Our Changing Watershed: Let’s Stop Pretending Our Environment is Worthless

Part one of a two-part series.

By Geoff Ross.

This week’s title will be shocking to those who understand that the environment is clearly worth a great deal. I agree. But my point is that humans have in the past, and are continuing now, to treat it as though it were worthless. And the costs of this are extremely high.

During my early work with Environment Canada in the 1970’s and 1980’s, no program or regulation was allowed to proceed unless the cost to government, industry and taxpayers was insignificant. This unwritten policy that environmental protection was “desirable” but would not proceed unless it was nearly free, effectively treated the environment as worthless. The environmental and health benefits of measures were poorly understood and difficult to quantify. In contrast, calculating the costs of implementing environmental protection measures was relatively simple, particularly for the industry impacted, and industry routinely estimated such costs to be very high. As a result, it was commonly assumed that costs greatly outweighed the uncertain benefits. In practical terms, the environment itself was assigned little or no value in decisions on protection.

Exceptions to this unwritten policy required graphic evidence of serious damage. In such cases, the response was part of a pattern common in environmental management:

  1. Observation of an environmental problem raised public concern.
  2. Scientists investigated and determined the cause of the problem.
  3. The polluting parties raised the specter of “economic mayhem” should society act to solve the problem.
  4. Scientific persistence then informed public pressure.
  5. Political will implemented the necessary solutions.
  6. The projected economic mayhem did not materialize.

We observed this with phosphorus pollution in the Great Lakes in the 1970s and acid rain in the 1980s. Both problems were initially met with denial, obfuscation and predictions of dire economic consequences should we move to solve them. The consequences of inaction, however, were superbly illustrated in landmark experiments by Dr. David Schindler in Ontario’s Experimental Lakes Area. These provided strong scientific proof and, as importantly, compelling photographic illustration, of the problem which neither industry, the public nor politicians could deny. Clean-up action followed… and the economy still thrived and grew.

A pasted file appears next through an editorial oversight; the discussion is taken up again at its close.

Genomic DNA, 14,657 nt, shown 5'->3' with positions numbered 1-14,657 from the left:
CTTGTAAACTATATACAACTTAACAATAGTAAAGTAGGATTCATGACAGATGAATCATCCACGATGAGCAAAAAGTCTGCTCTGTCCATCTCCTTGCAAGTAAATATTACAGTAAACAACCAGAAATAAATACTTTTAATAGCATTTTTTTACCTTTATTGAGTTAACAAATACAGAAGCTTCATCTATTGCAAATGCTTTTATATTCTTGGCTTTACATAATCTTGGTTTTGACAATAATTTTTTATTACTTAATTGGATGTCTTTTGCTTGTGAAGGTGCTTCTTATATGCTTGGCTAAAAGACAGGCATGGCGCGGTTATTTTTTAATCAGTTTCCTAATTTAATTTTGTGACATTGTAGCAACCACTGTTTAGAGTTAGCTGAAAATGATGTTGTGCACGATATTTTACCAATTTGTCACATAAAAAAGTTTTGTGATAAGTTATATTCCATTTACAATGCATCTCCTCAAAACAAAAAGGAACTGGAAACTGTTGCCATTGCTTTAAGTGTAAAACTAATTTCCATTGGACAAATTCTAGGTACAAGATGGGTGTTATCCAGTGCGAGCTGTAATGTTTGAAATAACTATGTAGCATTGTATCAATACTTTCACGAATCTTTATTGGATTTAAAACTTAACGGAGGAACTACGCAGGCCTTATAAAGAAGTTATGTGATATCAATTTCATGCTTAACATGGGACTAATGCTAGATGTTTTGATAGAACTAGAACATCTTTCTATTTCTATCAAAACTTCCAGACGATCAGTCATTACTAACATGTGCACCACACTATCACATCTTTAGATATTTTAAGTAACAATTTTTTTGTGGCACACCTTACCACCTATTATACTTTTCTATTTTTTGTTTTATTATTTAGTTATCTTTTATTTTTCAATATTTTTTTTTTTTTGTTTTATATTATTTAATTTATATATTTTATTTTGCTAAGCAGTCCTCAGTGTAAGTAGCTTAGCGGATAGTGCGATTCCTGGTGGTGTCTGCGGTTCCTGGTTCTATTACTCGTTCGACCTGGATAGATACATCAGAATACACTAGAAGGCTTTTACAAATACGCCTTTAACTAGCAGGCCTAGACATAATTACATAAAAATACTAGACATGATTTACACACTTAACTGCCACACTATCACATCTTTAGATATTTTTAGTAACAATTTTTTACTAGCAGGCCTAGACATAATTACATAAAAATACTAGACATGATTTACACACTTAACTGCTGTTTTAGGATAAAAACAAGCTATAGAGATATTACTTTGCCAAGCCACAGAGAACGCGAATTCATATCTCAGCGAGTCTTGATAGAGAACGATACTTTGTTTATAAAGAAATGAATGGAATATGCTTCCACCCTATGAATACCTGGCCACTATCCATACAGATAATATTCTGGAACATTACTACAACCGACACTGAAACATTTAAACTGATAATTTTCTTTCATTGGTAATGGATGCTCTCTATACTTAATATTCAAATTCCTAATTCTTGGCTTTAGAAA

Landmark experiments provided proof.
Landmark experiments provided proof of the role of phosphorus pollution (left) and acid rain (right) in ecosystem disruption – political will then lead to the necessary steps to address the problems.

By the 1990’s and early 2000’s, the quantification of environmental benefits was showing great progress. In 2007 it was reported that 16 years of experience with the U.S. acid rain “cap and trade” program indicated annual ecological and health benefits of $142 billion by 2010, compared to annual compliance costs of $3.5 billion (Napolitano et al., EPA, 2007). Many had tried to prevent the program from being implemented, largely on the assertion that the costs could not be justified by the expected benefits. They were wrong. In 1997 the global value of ecosystem services was estimated at US$33 trillion per year at a time when global GNP was US$18 trillion per year (Costanza et al., Global Environmental Change, 1997). In 2014 this value of global ecosystem services was revised to US$145 trillion per year. The benefits have grown.

From an inability to recognize and quantify the value of healthy ecosystems, we have progressed to the point where we understand approximately what these values are, and that they are likely higher than the cost of actions to protect the ecosystems themselves. Yet our leaders ignore this lesson –  in 2018, the Doug Ford government cancelled Ontario’s planned cap and trade program for carbon emissions, a program which would have reduced emissions with a projected annual economic benefit of $1.9 billion.

So what can we do?

Firstly, do not fall into the trap of thinking and behaving as though the environment is worth little and the economy is the greater concern. Far from being a threat to the economy, healthy ecosystems are an essential and relatively low cost route to a healthy economy.

Secondly, make sure that your elected representatives at all levels know that you expect them to protect the environment as the key step in their work towards a healthy economy.

Geoff Ross
Geoff Ross, Past-Chair

This article is one of Muskoka Watershed Council’s summer 2023 series on “Our Changing Watershed” in The Muskokan newspaper. This week’s article was contributed by Geoff Ross, a retired professional engineer and past chair of the Muskoka Watershed Council. He holds a Master’s degree in human physiology and endocrinology. Series editor is Dr. Neil Hutchinson, a retired aquatic scientist, Bracebridge resident and Director, Muskoka Watershed Council.